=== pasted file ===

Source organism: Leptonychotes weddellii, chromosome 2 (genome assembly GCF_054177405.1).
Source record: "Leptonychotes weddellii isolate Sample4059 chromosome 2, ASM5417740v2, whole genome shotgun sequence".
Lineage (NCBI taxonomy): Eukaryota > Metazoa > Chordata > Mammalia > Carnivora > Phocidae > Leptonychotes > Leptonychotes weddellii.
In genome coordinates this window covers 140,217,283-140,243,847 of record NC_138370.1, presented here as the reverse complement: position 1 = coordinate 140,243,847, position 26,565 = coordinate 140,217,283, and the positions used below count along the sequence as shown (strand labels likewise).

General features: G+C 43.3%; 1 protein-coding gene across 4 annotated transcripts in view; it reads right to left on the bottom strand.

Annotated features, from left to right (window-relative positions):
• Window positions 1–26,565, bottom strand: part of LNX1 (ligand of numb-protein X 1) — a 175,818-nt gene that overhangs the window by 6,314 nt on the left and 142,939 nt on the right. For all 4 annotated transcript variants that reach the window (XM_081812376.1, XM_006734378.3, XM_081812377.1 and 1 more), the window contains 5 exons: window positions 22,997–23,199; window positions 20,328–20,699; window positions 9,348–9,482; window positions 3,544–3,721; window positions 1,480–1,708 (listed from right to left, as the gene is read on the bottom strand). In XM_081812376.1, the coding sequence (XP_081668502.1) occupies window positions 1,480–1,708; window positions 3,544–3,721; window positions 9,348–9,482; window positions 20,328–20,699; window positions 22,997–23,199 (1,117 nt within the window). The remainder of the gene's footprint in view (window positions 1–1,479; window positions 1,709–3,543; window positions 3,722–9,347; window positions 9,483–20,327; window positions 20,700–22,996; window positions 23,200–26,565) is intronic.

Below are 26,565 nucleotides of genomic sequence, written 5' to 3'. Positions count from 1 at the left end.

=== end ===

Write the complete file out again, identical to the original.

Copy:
Source organism: Leptonychotes weddellii, chromosome 2 (genome assembly GCF_054177405.1).
Source record: "Leptonychotes weddellii isolate Sample4059 chromosome 2, ASM5417740v2, whole genome shotgun sequence".
Lineage (NCBI taxonomy): Eukaryota > Metazoa > Chordata > Mammalia > Carnivora > Phocidae > Leptonychotes > Leptonychotes weddellii.
In genome coordinates this window covers 140,217,283-140,243,847 of record NC_138370.1, presented here as the reverse complement: position 1 = coordinate 140,243,847, position 26,565 = coordinate 140,217,283, and the positions used below count along the sequence as shown (strand labels likewise).

General features: G+C 43.3%; 1 protein-coding gene across 4 annotated transcripts in view; it reads right to left on the bottom strand.

Annotated features, from left to right (window-relative positions):
• Window positions 1–26,565, bottom strand: part of LNX1 (ligand of numb-protein X 1) — a 175,818-nt gene that overhangs the window by 6,314 nt on the left and 142,939 nt on the right. For all 4 annotated transcript variants that reach the window (XM_081812376.1, XM_006734378.3, XM_081812377.1 and 1 more), the window contains 5 exons: window positions 22,997–23,199; window positions 20,328–20,699; window positions 9,348–9,482; window positions 3,544–3,721; window positions 1,480–1,708 (listed from right to left, as the gene is read on the bottom strand). In XM_081812376.1, the coding sequence (XP_081668502.1) occupies window positions 1,480–1,708; window positions 3,544–3,721; window positions 9,348–9,482; window positions 20,328–20,699; window positions 22,997–23,199 (1,117 nt within the window). The remainder of the gene's footprint in view (window positions 1–1,479; window positions 1,709–3,543; window positions 3,722–9,347; window positions 9,483–20,327; window positions 20,700–22,996; window positions 23,200–26,565) is intronic.

Below are 26,565 nucleotides of genomic sequence, written 5' to 3'. Positions count from 1 at the left end.